Begin and End with Your Strongest Questions

use strong question to open and close your cross-examination of a trial witnessWhen cross-examining a witness, almost always begin and end with your strongest questions. Except in a couple of situations. Continue reading

Get a Crash Course from Your Expert

Learn fast from your expert about the area of expertiseSome lawyers decide at the beginning of a case that they’ll never be able to understand what the expert is talking about, and they make no effort to do so. Bad plan! Regardless of the expert’s skill, it’s the lawyer’s responsibility to make sure that his or her expertise is presented to the trier of fact in an admissible and persuasive way. To do that, the lawyer needs to understand the expert’s testimony and field of expertise. Here are four ways to educate yourself fast. Continue reading

3 Times Not to Ask Leading Questions on Cross

attorney questioning witness during cross-examinationLeading questions are the main tool of the cross-examiner—they tell a witness how to answer by suggesting an answer. See Evid C §764. But you should also know when using leading questions on cross-examination isn’t the best technique. Continue reading

3 Things to Consider When Preparing a Young Witness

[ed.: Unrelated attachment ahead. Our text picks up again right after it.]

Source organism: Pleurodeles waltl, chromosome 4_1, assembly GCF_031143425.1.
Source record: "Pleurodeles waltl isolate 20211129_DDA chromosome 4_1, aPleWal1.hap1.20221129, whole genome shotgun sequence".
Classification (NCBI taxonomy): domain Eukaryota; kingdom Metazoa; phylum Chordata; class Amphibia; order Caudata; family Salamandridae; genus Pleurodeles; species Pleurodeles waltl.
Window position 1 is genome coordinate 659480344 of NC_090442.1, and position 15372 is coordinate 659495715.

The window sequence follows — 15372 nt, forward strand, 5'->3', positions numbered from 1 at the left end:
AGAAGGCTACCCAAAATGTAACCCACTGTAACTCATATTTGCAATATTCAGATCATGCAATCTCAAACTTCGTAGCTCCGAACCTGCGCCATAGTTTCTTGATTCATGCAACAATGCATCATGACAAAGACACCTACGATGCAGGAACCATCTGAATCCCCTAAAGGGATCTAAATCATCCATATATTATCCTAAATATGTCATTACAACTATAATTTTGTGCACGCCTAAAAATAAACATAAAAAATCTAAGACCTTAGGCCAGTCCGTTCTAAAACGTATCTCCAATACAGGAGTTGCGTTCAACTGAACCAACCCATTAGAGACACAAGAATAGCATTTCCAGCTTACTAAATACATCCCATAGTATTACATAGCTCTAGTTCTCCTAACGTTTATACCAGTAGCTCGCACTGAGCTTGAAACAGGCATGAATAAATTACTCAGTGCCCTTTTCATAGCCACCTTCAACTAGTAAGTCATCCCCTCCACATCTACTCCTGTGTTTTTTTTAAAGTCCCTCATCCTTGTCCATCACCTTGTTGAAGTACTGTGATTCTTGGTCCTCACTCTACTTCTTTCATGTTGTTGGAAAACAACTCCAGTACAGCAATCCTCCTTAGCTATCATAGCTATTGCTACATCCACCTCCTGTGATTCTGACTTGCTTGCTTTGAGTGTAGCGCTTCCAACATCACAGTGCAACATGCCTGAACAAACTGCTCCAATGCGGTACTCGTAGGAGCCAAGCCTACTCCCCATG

girl covering her mouth before testifying in courtWhen it comes to preparing a child to testify at trial, there are at least three things that differ from preparing an adult witness. Continue reading

For Richer or Poorer: Don’t Discuss a Party’s Financial Status with the Jury

woman zipping her mouth shut so she won't discuss parties' financial status with juryMany of us were taught that it’s impolite to refer to someone’s financial status. In a courtroom, it may also be misconduct. Continue reading

Revisiting the Dying Declaration Exception

life and death; dying declarant must believe death is imminentThe “dying declaration” exception to the hearsay rule just jumped from law school textbooks onto California newspapers: A young woman who was stabbed and bleeding told officers about who had assaulted her shortly before she died, leading to the arrest of two suspects. It’s time to review what’s required to meet this hearsay exception. Continue reading

How to Put Partial Evidence in Complete Context

When evidence presented during direct examination is distorted by being taken out of context, you can counteract that distortion by invoking the rule of completeness. Continue reading

FAQs about Redirect Examination

After the other side has had a chance to cross-examine your witness, you get another bite at the apple—redirect examination. Knowing when and how to do redirect is key. Continue reading

5 Tips for Crafting a Clear Opening Statement or Closing Argument

Clarity is key. To be persuasive, the meaning of opening statements and closing arguments must be clear to the jury. Here are five tips for attaining clarity, with illustrative examples for each. Continue reading

What Expert Attorneys Do During Direct Examination

How the attorney and witness appear to the jury can be as important as the words that are spoken. Here are four tips from expert trial attorneys that will make your direct examination more effective regardless of what you ask the witness. Continue reading